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Thread started 13 Jul 2015 (Monday) 12:45
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Sony A7R II impression and images

 
jonneymendoza
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Aug 12, 2015 05:26 |  #211

interesting http://joshanon.com …from_canon_to_s​ony_almost (external link)


Canon 5dmkIII | Canon 85L 1.2 | Sigma 35mm ART 1.4|Canon 16-35mm L 2.8 |Canon 24-70mm L f2.8 | Canon 70-200mm F2.8L MK2 | Canon 430EX MK2 Flickr (external link)

  
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mystik610
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Aug 12, 2015 07:20 |  #212

jonneymendoza wrote in post #17665867 (external link)
is that with your canon 24-70 f2.8 mk2 lens?

Nope that's with the native FE 35 1.4. Eye focus doesn't work with adapted lenses.


focalpointsphoto.com (external link) - flickr (external link) - Instagram (external link)
α7ʀII - RX1ʀII - α7ʀIII
Zeiss Loxia 21 - Canon 24-70 2.8LII - Sony/Zeiss 35 f1.4 ZA - Sony 50 1.8 - Sony 85GM - Sigma 135 f1.8 ART

  
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idkdc
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Post edited over 4 years ago by idkdc.
     
Aug 12, 2015 11:31 |  #213

There we go, a review with pictures testing actual autofocus scenarios in different settings than just a living room.


Nikon Z7 / D850 | Canon C200 / 1DXII | Fujifilm XT2

  
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mystik610
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Aug 12, 2015 12:05 |  #214

idkdc wrote in post #17666192 (external link)
There we go, a review with pictures testing actual autofocus scenarios in different settings than just a living room.

Because trying to AF on a black charger is an actual scenario?

I've been shooting on an adapted 24-70II, including a birthday party we had for my son, and the AF was been more than adequate. If you really want photos of that, I can upload them.

The adapted 24-70 will struggle with low-light AF in flexible point small, but as seen in the low light video I posted, it will focus fine in piss-poor light of my media room when set to flexible-point medium or large...so i wonder what setting he had in the restaurant. Huge difference in AF reliability between small and medium.

Most of his beef with adapted lenses involved AF tracking, and I agree that you shouldn't rely on adapted lenses for AF tracking, particularly because the proper predictive tracking mode (lock-on AF) does not work with adapted lenses. In his tracking test of the seagulls with the native lens, he's still using the wrong mode (flexible spot), in lieu of lock-on AF. I haven't tried the lock-on AF with the a7rII yet, but with my old a7II, it works well with native lenses.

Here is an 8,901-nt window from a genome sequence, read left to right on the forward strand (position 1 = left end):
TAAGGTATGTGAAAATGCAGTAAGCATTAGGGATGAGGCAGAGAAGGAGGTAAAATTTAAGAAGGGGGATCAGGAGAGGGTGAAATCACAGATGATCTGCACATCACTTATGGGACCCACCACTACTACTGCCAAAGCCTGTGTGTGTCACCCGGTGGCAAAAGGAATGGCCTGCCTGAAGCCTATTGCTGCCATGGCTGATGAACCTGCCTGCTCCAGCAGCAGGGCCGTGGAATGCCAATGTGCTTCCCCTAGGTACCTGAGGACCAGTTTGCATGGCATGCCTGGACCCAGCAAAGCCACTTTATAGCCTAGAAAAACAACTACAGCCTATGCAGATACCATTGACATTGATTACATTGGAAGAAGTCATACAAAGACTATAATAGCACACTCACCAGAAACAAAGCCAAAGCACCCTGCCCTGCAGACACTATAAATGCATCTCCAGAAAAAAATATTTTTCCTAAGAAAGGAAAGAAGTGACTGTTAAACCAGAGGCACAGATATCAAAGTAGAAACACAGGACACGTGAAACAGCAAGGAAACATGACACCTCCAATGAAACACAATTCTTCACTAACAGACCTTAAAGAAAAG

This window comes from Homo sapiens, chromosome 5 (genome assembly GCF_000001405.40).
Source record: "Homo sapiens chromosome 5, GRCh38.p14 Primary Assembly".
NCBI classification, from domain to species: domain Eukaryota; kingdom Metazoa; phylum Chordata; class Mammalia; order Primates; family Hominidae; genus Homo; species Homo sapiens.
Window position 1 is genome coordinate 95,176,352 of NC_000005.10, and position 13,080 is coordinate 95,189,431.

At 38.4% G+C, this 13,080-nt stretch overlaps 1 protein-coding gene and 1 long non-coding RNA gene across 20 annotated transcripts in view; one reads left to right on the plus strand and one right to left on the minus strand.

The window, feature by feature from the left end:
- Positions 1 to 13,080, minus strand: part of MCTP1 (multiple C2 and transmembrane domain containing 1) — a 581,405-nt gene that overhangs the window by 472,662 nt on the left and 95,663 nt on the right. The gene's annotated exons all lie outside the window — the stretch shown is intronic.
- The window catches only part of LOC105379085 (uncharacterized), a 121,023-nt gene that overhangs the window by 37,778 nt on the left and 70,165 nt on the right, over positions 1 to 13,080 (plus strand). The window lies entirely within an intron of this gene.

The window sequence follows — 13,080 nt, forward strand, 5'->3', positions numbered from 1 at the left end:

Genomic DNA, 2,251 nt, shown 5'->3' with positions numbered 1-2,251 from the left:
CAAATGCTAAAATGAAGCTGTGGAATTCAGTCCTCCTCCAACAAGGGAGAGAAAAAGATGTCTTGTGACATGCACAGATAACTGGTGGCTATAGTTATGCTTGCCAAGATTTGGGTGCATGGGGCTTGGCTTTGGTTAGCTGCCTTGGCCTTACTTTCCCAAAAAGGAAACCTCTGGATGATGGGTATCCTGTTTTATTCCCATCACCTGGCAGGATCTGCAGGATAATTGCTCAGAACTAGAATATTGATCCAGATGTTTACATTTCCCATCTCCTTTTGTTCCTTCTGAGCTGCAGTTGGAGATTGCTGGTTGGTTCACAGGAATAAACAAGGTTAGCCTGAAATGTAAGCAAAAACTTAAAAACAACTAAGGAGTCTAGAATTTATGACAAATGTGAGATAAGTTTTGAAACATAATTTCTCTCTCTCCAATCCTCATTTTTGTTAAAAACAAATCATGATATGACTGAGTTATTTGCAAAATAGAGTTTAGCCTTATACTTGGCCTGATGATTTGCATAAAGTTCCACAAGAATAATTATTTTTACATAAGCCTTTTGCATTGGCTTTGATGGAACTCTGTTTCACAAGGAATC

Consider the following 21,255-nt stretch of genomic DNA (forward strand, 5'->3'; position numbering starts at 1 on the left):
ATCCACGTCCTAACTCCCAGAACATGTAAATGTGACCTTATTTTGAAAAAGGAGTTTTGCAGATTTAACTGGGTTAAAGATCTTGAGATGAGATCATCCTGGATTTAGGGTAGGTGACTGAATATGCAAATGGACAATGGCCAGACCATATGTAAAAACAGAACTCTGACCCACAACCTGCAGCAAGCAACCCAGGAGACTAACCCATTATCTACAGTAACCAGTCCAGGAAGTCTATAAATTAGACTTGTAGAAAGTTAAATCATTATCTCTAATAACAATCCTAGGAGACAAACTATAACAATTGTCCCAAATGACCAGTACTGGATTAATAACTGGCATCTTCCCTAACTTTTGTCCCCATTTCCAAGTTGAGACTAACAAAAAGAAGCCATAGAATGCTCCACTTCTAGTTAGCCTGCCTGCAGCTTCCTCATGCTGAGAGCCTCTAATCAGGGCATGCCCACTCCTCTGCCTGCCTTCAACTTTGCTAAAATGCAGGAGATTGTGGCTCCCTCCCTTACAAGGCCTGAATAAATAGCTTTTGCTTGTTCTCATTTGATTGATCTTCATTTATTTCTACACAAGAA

focalpointsphoto.com (external link) - flickr (external link) - Instagram (external link)
α7ʀII - RX1ʀII - α7ʀIII
Zeiss Loxia 21 - Canon 24-70 2.8LII - Sony/Zeiss 35 f1.4 ZA - Sony 50 1.8 - Sony 85GM - Sigma 135 f1.8 ART

  
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Charlie
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Aug 12, 2015 12:24 |  #215

idkdc wrote in post #17666192 (external link)
There we go, a review with pictures testing actual autofocus scenarios in different settings than just a living room.

it's quite a black and white review. Starts with a preface "If you shoot anything that moves, it’s not ready for prime time.", then proceeds to track birds, which is by far the most demanding of all types of photography. I'm sure there are some shades of gray in between, birding is literally the hardest thing to focus on.

Looks like the camera will work fine for incidental wildlife, but if that's your bread and butter, you should stay away from it.

It'll probably do fine for people based photography, the A7ii does fine as is with native glass, I cant imagine the AF of the A7rii being downgraded from that. If you want top notch AF from the A7 series, you'll have to get native, and even then, it doesnt quite match DSLR, however it's good. There are plenty of DSLR's that have great AF, and if it's GREAT AF you need, then DSLR is your answer.

if good AF is all you care for, and like the whole slew of other features like silent shutter, ibis, 4k, high iso performance, adaptability with all lenses, optional small size, then the A7rii would be a good candidate.


Sony A7riii/A9 - FE 12-24/4 - FE 24-240 - SY 24/2.8 - FE 28/2 - FE 35/2.8 - FE 50/1.8 - FE 85/1.8 - EF 135/1.8 Art - F 600/5.6 - CZ 100-300 - Astro Rok 14/2.8 - Tamron 17-28/2.8 - 28-75/2.8 RXD, 70-200/2.8 VC

  
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wallstreetoneil
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Post edited over 4 years ago by wallstreetoneil.
     
Aug 12, 2015 12:57 |  #216

I pretty much agree with this review and why so far my plan is to use the camera for slower moving portrait type pictures with fast primes or specialty lenses, such as the Canon 8-15 F4, for funky type pictures.

The IBIS is in my opinion amazing - it is a game changer for non studio handheld portraits - handholding an 85L at F1.2 at 1/20th and getting a tack sharp 40 megapixel picture is what I wanted the camera for and it is perfect - it is 90% the IBIS and 10% EFC - something from a handheld perspective you can't do with the 5DSR - I did read however that somewhere just faster than SS 1/1000, the EFC exposure starts to affected consistent exposure across the frame and you should really change to the mechanical exposure for proper exposure - so this will eliminate some of the stability effect but I don't see that really ever being an issue for me as I am not a midday beach sun shooter.

I can also confirm that the 8-15mm F4 works very well with the Metabones IV - it was one of the lens I took out today and stop in to an outdoor wedding space that I have shot at before.

No profile correction but CA removed in LR - 14mm, F8, 1/60, ISO 400 + moved a few sliders to get what I was looking for.